I look. While most of the rest of the house is immaculate, the closets are not — especially the ones in the kids’ rooms. They were obviously occupied by kids before, and bear the scars of it. Dings and chips in the drywall where toys or sporting equipment were chucked heedlessly in. Aimless, careless scribbles in crayon and marker — not a design or an attempt at artwork, just an outburst of uncertain creative energy.

I shrug. “It’s a closet.”

“I know, but it’s going to bother me.”

Really? I’ve got bunkbeds to build and a rain forest in the backyard to trim down and about a bajillion boxes to haul up the stairs and you want to waste time painting a closet? Why? Who’s going to see it?

Come to think of it, I mean, when’s the last time you saw the back of your own closet, let alone anybody else’s? Leaving the closet in that state is a crime without a victim; literally nobody will ever know. I begin to protest, but I don’t get very far.

“No, I really want to paint over them.”

Happy wife, happy life, they say. So I go down to the basement in search of the primer. We crack it open and go to work with the rollers, and the job is done in less than an hour. We don’t even do a good job, really — the color’s not a perfect match to what’s in there already, and some of the really dark marks show through — but the closets look miles better.

And my wife is smiling a little more.

And so am I.

So, what’s a painted closet have to do with anything? Well, it’s exactly what it is: a lovely little detail that nobody else knows is there. It’s Van Gogh’s signature twisted into the whorls of a sunflower. An authorial flourish added, not for the well-being of the observer, but for the well-being of the author.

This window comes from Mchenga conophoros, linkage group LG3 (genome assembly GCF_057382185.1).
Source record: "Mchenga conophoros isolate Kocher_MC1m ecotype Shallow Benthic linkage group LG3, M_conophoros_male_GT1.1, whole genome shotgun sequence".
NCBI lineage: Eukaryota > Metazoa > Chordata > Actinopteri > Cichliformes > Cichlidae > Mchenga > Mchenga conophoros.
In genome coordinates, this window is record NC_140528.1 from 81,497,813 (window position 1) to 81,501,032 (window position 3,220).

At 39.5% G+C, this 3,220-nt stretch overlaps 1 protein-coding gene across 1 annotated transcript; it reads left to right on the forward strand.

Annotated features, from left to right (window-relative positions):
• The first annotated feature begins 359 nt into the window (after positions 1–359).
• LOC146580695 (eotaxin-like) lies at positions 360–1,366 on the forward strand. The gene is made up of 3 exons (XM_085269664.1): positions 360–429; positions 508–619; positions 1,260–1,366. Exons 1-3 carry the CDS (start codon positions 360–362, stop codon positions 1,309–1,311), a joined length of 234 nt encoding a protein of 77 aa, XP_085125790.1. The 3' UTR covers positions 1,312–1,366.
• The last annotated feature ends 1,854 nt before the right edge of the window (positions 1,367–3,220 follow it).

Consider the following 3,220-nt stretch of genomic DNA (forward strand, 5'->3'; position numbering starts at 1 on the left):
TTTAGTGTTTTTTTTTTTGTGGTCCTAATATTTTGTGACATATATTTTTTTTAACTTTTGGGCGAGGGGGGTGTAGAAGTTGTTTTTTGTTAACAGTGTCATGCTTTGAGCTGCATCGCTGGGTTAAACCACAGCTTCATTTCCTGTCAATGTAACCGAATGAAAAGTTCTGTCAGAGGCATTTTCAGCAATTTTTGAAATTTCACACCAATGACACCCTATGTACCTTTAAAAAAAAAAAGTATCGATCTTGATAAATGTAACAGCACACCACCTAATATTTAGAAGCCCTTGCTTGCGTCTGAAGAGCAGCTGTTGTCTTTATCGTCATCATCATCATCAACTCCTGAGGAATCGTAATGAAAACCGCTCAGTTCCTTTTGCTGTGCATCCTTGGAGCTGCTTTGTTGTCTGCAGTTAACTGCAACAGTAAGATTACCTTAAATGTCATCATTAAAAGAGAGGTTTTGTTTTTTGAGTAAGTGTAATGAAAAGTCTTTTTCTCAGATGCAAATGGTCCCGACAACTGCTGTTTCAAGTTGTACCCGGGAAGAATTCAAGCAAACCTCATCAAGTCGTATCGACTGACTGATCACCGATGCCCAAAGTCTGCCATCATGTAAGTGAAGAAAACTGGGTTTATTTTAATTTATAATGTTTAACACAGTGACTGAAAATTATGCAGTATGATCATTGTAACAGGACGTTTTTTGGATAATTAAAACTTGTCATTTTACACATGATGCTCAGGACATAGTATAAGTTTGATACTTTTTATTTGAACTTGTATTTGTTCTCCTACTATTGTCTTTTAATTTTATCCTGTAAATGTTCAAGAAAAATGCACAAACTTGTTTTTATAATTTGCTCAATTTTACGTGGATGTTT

An oft-quoted bit of advice for the writer is “kill your darlings.” Generally, it means that those weird little things that you stuck into the work for your own benefit? Because they made you laugh, or amused you, without serving the story as a whole? Those are things which distract from the narrative, that seem to stand for bigger things and thus demand the reader’s attention, and then frustrate the reader when they don’t. They’re a waste of time, in other words. Everybody involved has better things to do. So they deserve, to butcher syntax in a way I feel rolls right off the tongue, to be got rid of. (Diagram that sentence, Ms. Finch!)

But a closet doesn’t take that much time to paint, and there’s the odd house guest who might poke their nose into the nooks and crannies of the place; wouldn’t we rather give them a nice, finished closet to look at rather than a pockmarked and graffitied (graffiti’d?) hidey-hole we hoped would never see the light of day?

By the same token, a story needs a few diversions. A few rabbit holes for readers to dive into, even if there’s nothing hiding at the bottom.

And, after all, a happier wife is worth an hour’s worth of work with a paint roller.

 


%d bloggers like this: